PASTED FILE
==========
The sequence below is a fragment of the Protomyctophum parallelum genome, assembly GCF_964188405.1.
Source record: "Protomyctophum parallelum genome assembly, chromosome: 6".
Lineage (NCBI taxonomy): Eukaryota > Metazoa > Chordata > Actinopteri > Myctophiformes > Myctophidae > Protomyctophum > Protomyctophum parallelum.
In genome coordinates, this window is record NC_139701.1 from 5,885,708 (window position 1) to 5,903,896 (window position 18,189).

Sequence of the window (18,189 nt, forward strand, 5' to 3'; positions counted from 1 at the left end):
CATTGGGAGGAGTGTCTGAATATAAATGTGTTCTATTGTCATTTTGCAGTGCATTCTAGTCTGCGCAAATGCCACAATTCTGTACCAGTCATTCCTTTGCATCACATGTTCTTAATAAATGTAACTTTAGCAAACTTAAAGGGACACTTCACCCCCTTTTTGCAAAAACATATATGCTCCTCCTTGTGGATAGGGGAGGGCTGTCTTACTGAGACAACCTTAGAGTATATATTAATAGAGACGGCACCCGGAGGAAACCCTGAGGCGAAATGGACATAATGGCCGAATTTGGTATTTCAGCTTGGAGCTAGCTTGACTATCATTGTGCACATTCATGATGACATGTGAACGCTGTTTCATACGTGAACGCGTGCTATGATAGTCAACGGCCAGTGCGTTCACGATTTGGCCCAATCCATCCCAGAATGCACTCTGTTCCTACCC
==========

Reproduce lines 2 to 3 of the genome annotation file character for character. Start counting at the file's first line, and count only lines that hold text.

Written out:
Source record: "Protomyctophum parallelum genome assembly, chromosome: 6".
Lineage (NCBI taxonomy): Eukaryota > Metazoa > Chordata > Actinopteri > Myctophiformes > Myctophidae > Protomyctophum > Protomyctophum parallelum.